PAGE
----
Find a Penny, Pick it Up.

Back in March, I was headed to my first portrait painting session with a friend when I came across a seemingly 'drunk' pigeon in the middle of the road. I watched the young bird for a while trying to figure out what was wrong with it. I decided to pick it up and wasn't really sure what my next step was going to be. I just knew I needed to get her out of the road before she became a pigeon-cake. While holding the bird, I noticed her neck getting limp and I knew she needed immediate medical attention. We scrambled looking up emergency vet hospitals in the area while I held this poor pigeon in my hands. 

Finally! A clinic nearby that we could walk to...without having to take a pigeon on the subway to the L, F and 5 train or possibly getting kicked out of an Uber. We reached the clinic hoping that they may be able to offer us some assistance. Instead, I am turned away and told that 'we don't do birds'. My internal rage at this moment was at its peak. Without being rude I said, "This is an animal hospital, right? Don't you help all animals?". The receptionist went to the back to see if someone could help, but no. I was given a box and some hand sanitizer and sent on my way. 

Now what? We've got a sick, injured, possibly dying pigeon on our hands and nowhere to go. My friend suggests that maybe we should just give the pigeon some time. Bring her to the studio and see how she does. So, plan B commences. During this time, the name Penny came to mind. It seemed very fitting for such a bird. In New York, pigeons are everywhere. Thus, giving the impression that they are meaningless, not important, chop change. How many of us would stop to pick up a penny?

While in session, I continue my search for a rescue center or some place that could help with Penny. They always say you shouldn't name anything you aren't going to keep...and they are probably right. In the few hours I spent with this little pigeon, I became attached and determined to see her well. Through my search, I came across a rescue center, Wild Bird Fund in Upper Manhattan. I called and emailed, left an online inquiry, but had no luck reaching anyone. I decided I would go there after our art session. 

So, I hopped in an Uber and was on my way. When I arrived, it was just as amazing as I expected. While Penny and I waited to be seen, there was a curious goose, several ducklings and a gorgeous swan that greeted us. I was in bird paradise. The technician called us into an exam room and began the evaluation on little Penny. The young man asked if I would assist in drawing some blood to test for lead. Of course, I was more than happy to assist. I had done some technician work myself and was excited at the opportunity. While we waited for the test results, Penny was started on fluids. She was severely emaciated and dehydrated. This poor girl had been suffering for some time.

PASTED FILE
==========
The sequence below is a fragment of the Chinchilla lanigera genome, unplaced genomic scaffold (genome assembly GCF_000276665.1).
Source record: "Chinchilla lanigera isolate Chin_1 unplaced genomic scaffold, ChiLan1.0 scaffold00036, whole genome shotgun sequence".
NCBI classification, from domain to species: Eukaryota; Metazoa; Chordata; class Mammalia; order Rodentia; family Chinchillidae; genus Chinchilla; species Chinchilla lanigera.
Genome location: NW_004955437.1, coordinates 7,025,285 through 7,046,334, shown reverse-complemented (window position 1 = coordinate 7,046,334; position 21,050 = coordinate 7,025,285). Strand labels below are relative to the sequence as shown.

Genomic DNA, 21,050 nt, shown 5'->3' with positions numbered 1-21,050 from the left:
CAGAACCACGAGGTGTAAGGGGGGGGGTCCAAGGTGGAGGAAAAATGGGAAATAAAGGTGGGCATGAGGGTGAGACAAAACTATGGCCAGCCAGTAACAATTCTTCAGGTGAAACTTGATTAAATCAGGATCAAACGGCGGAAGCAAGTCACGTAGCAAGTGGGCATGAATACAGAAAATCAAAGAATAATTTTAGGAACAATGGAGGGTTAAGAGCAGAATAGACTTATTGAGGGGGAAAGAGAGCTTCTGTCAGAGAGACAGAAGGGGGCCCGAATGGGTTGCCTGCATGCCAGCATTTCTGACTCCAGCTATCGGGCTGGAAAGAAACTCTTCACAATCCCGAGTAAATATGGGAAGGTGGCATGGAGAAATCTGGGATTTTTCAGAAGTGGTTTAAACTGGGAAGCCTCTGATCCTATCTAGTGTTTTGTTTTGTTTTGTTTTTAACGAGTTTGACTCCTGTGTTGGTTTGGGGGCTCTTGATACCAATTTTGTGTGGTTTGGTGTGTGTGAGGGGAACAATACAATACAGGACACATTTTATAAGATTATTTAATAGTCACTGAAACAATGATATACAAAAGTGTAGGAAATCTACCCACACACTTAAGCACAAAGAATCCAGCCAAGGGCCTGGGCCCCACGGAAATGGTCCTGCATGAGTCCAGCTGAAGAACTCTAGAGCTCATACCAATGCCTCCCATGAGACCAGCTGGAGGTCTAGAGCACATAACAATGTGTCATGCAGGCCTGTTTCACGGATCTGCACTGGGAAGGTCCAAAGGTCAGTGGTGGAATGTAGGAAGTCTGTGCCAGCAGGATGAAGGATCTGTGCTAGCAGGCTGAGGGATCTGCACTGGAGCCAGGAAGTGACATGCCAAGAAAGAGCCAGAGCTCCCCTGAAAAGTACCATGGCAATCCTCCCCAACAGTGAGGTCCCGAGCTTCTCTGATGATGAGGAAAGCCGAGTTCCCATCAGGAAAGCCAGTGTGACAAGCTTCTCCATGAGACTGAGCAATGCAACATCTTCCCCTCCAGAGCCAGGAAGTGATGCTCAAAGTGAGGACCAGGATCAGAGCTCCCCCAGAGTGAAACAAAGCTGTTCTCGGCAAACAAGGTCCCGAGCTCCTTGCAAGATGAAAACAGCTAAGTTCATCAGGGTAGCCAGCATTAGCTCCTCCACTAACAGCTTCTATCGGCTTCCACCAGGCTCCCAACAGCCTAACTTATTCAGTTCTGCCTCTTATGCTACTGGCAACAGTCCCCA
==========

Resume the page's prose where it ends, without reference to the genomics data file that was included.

The results came back positive for lead poisoning which is a reality of living in New York as a small animal. Seeing the realities of human-related destruction to our environment really hit me hard. I teared up a bit just thinking about Penny and all the animals that suffer due to our heavy footprint on this planet. But, after that moment of sadness, I perked up knowing that Penny was now in good hands and would be well taken care of. I said my goodbyes, made a donation and flew back home to Florida the next day. 

A few days later, I followed up with the center to see how Penny was doing. The Veterinarian wasn't sure if Penny would make it. With lead poisoning and a possible head injury at such a young age, the prognosis was not good. The medication for lead poisoning is very hard on small animals. But, I continued to follow up over the next few weeks, and week by week Penny seemed to be doing better. She was now socializing with other young birds and putting on some weight! They had even started preparing her for release with some other pigeons.

I decided to send one last follow up regarding her release and decided to leave it at that. I knew she was okay and that she would be released into Central Park. To my surprise, I received a voicemail telling me that Penny was released with 12 other pigeons. I was overjoyed! How could something so small, so minute, bring me so much happiness? I was so happy and excited to think that my little Penny would be fluttering around Central Park and maybe one day, by chance, I may just catch a glimpse of her. So, if you're strolling around Central Park someday and find a penny, pick it up. All day long, you will have good luck!